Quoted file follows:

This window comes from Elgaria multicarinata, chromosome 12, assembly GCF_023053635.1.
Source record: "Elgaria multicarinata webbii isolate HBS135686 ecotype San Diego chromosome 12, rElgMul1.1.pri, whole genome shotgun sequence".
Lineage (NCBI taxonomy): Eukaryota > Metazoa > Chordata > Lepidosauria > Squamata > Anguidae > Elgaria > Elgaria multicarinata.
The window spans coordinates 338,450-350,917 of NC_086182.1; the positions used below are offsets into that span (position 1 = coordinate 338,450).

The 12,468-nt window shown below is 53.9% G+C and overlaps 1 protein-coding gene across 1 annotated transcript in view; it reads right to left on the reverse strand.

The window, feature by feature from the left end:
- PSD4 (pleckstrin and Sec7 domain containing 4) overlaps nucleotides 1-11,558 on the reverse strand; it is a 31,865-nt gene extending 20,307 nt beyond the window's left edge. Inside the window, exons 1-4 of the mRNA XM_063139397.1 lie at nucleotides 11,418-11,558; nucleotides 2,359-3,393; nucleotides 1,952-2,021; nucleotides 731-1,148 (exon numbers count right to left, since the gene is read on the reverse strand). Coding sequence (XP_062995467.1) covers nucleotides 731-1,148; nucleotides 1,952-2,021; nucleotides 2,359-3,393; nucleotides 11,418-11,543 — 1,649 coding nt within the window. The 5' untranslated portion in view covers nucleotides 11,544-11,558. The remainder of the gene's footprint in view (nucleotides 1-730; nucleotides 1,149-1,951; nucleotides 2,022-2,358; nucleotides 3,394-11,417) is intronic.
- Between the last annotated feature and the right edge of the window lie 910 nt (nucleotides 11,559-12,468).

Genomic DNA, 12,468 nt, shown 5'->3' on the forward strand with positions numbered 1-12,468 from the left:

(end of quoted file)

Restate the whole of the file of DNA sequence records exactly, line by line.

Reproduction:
This window comes from Elgaria multicarinata, chromosome 12, assembly GCF_023053635.1.
Source record: "Elgaria multicarinata webbii isolate HBS135686 ecotype San Diego chromosome 12, rElgMul1.1.pri, whole genome shotgun sequence".
Lineage (NCBI taxonomy): Eukaryota > Metazoa > Chordata > Lepidosauria > Squamata > Anguidae > Elgaria > Elgaria multicarinata.
The window spans coordinates 338,450-350,917 of NC_086182.1; the positions used below are offsets into that span (position 1 = coordinate 338,450).

The 12,468-nt window shown below is 53.9% G+C and overlaps 1 protein-coding gene across 1 annotated transcript in view; it reads right to left on the reverse strand.

The window, feature by feature from the left end:
- PSD4 (pleckstrin and Sec7 domain containing 4) overlaps nucleotides 1-11,558 on the reverse strand; it is a 31,865-nt gene extending 20,307 nt beyond the window's left edge. Inside the window, exons 1-4 of the mRNA XM_063139397.1 lie at nucleotides 11,418-11,558; nucleotides 2,359-3,393; nucleotides 1,952-2,021; nucleotides 731-1,148 (exon numbers count right to left, since the gene is read on the reverse strand). Coding sequence (XP_062995467.1) covers nucleotides 731-1,148; nucleotides 1,952-2,021; nucleotides 2,359-3,393; nucleotides 11,418-11,543 — 1,649 coding nt within the window. The 5' untranslated portion in view covers nucleotides 11,544-11,558. The remainder of the gene's footprint in view (nucleotides 1-730; nucleotides 1,149-1,951; nucleotides 2,022-2,358; nucleotides 3,394-11,417) is intronic.
- Between the last annotated feature and the right edge of the window lie 910 nt (nucleotides 11,559-12,468).

Genomic DNA, 12,468 nt, shown 5'->3' on the forward strand with positions numbered 1-12,468 from the left: